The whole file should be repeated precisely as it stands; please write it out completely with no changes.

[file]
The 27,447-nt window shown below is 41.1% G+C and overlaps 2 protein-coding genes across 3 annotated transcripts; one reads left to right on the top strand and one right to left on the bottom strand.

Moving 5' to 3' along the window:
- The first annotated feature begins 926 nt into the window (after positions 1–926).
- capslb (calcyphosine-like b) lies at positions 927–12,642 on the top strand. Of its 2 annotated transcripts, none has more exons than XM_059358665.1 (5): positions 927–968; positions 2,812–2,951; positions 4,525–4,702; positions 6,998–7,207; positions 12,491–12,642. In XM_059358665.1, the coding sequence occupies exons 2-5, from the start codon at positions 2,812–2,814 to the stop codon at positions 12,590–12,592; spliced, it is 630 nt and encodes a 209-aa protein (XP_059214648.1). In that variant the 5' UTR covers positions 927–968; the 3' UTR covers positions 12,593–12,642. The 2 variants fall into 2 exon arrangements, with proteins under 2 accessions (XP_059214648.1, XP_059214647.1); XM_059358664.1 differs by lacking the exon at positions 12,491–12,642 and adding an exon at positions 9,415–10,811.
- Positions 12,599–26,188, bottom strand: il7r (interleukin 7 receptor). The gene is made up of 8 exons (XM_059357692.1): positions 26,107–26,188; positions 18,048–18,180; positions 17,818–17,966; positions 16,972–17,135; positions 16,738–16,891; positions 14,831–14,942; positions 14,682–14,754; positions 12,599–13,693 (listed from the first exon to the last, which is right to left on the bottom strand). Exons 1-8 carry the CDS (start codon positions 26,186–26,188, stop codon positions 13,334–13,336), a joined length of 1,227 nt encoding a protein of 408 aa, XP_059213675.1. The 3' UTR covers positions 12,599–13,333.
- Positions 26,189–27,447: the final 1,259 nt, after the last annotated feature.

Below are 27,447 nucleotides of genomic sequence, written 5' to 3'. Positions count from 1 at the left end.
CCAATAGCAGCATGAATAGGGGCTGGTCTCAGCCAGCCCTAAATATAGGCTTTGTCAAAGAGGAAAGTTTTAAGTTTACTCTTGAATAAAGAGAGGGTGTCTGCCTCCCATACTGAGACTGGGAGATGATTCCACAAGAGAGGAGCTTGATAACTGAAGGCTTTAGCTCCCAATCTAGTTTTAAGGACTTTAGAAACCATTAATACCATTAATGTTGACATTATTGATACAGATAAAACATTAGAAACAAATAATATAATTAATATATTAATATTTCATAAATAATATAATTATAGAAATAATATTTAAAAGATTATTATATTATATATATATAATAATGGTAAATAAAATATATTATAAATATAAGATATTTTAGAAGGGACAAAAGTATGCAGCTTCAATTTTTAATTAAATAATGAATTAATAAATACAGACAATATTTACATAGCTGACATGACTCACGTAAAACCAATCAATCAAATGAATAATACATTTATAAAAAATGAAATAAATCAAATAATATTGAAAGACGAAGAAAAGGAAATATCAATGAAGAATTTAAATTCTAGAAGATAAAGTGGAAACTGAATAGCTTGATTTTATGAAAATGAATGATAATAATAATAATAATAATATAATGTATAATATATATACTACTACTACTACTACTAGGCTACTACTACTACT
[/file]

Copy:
The 27,447-nt window shown below is 41.1% G+C and overlaps 2 protein-coding genes across 3 annotated transcripts; one reads left to right on the top strand and one right to left on the bottom strand.

Moving 5' to 3' along the window:
- The first annotated feature begins 926 nt into the window (after positions 1–926).
- capslb (calcyphosine-like b) lies at positions 927–12,642 on the top strand. Of its 2 annotated transcripts, none has more exons than XM_059358665.1 (5): positions 927–968; positions 2,812–2,951; positions 4,525–4,702; positions 6,998–7,207; positions 12,491–12,642. In XM_059358665.1, the coding sequence occupies exons 2-5, from the start codon at positions 2,812–2,814 to the stop codon at positions 12,590–12,592; spliced, it is 630 nt and encodes a 209-aa protein (XP_059214648.1). In that variant the 5' UTR covers positions 927–968; the 3' UTR covers positions 12,593–12,642. The 2 variants fall into 2 exon arrangements, with proteins under 2 accessions (XP_059214648.1, XP_059214647.1); XM_059358664.1 differs by lacking the exon at positions 12,491–12,642 and adding an exon at positions 9,415–10,811.
- Positions 12,599–26,188, bottom strand: il7r (interleukin 7 receptor). The gene is made up of 8 exons (XM_059357692.1): positions 26,107–26,188; positions 18,048–18,180; positions 17,818–17,966; positions 16,972–17,135; positions 16,738–16,891; positions 14,831–14,942; positions 14,682–14,754; positions 12,599–13,693 (listed from the first exon to the last, which is right to left on the bottom strand). Exons 1-8 carry the CDS (start codon positions 26,186–26,188, stop codon positions 13,334–13,336), a joined length of 1,227 nt encoding a protein of 408 aa, XP_059213675.1. The 3' UTR covers positions 12,599–13,333.
- Positions 26,189–27,447: the final 1,259 nt, after the last annotated feature.

Below are 27,447 nucleotides of genomic sequence, written 5' to 3'. Positions count from 1 at the left end.
CCAATAGCAGCATGAATAGGGGCTGGTCTCAGCCAGCCCTAAATATAGGCTTTGTCAAAGAGGAAAGTTTTAAGTTTACTCTTGAATAAAGAGAGGGTGTCTGCCTCCCATACTGAGACTGGGAGATGATTCCACAAGAGAGGAGCTTGATAACTGAAGGCTTTAGCTCCCAATCTAGTTTTAAGGACTTTAGAAACCATTAATACCATTAATGTTGACATTATTGATACAGATAAAACATTAGAAACAAATAATATAATTAATATATTAATATTTCATAAATAATATAATTATAGAAATAATATTTAAAAGATTATTATATTATATATATATAATAATGGTAAATAAAATATATTATAAATATAAGATATTTTAGAAGGGACAAAAGTATGCAGCTTCAATTTTTAATTAAATAATGAATTAATAAATACAGACAATATTTACATAGCTGACATGACTCACGTAAAACCAATCAATCAAATGAATAATACATTTATAAAAAATGAAATAAATCAAATAATATTGAAAGACGAAGAAAAGGAAATATCAATGAAGAATTTAAATTCTAGAAGATAAAGTGGAAACTGAATAGCTTGATTTTATGAAAATGAATGATAATAATAATAATAATAATATAATGTATAATATATATACTACTACTACTACTACTAGGCTACTACTACTACT